Hong Kong Protestors Using Mesh Messaging App China Can’t Block: Usage Up 3685%
How do you communicate when the government censors the internet? With a peer-to-peer mesh broadcasting network that doesn’t use the internet.
That’s exactly what Hong Kong pro-democracy protesters are doing now, thanks to San Francisco startup Bridgefy’s Bluetooth-based messaging app. The protesters can communicate with each other — and the public — using no persistent managed network.
And it’s led to swift growth for Bridgefy: downloads are up almost 4,000% over the past 60 days, according to Apptopia estimates (Apptopia is an app metrics company).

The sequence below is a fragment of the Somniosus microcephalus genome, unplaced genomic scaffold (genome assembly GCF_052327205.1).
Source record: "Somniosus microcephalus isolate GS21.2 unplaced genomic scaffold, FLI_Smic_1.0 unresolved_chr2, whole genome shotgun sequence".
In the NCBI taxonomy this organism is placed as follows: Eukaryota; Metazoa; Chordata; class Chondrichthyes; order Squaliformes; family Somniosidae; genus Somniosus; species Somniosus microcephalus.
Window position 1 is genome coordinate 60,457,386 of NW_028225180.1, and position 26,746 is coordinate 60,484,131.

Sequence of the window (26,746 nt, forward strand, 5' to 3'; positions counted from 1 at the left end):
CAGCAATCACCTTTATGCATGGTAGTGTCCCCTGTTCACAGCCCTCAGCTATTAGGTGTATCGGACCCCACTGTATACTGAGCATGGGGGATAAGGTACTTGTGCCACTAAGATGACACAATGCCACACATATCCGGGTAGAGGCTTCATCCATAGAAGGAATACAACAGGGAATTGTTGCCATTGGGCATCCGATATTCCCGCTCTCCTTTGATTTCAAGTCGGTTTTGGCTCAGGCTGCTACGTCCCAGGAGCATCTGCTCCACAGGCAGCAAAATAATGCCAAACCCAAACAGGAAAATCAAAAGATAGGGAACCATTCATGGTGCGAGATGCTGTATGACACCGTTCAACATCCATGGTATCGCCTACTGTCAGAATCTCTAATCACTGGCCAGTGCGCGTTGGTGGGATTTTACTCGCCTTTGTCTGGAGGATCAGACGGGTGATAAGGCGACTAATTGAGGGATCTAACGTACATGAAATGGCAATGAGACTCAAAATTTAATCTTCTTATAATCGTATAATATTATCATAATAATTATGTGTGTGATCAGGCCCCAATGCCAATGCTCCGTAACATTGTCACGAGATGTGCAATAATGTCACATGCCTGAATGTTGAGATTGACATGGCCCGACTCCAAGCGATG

The app can connect people via standard Bluetooth across an entire city, thanks to a mesh network. Chatting is speediest with people who are close, of course, within a hundred meters (330 feet), but you can also chat with people who are farther away. Your messages will simply “hop” via other Bridgefy users’ phones until they find your intended target.
While you can chat privately with contacts, you can also broadcast to anyone within range, even if they are not a contact.
That’s clearly an ideal scenario for protesters who are trying to reach people but cannot use traditional SMS texting, email, or the undisputed uber-app of China: WeChat. All of them are monitored by the state.
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Image: HONG KONG, CHINA – SEPTEMBER 02 / GETTY IMAGES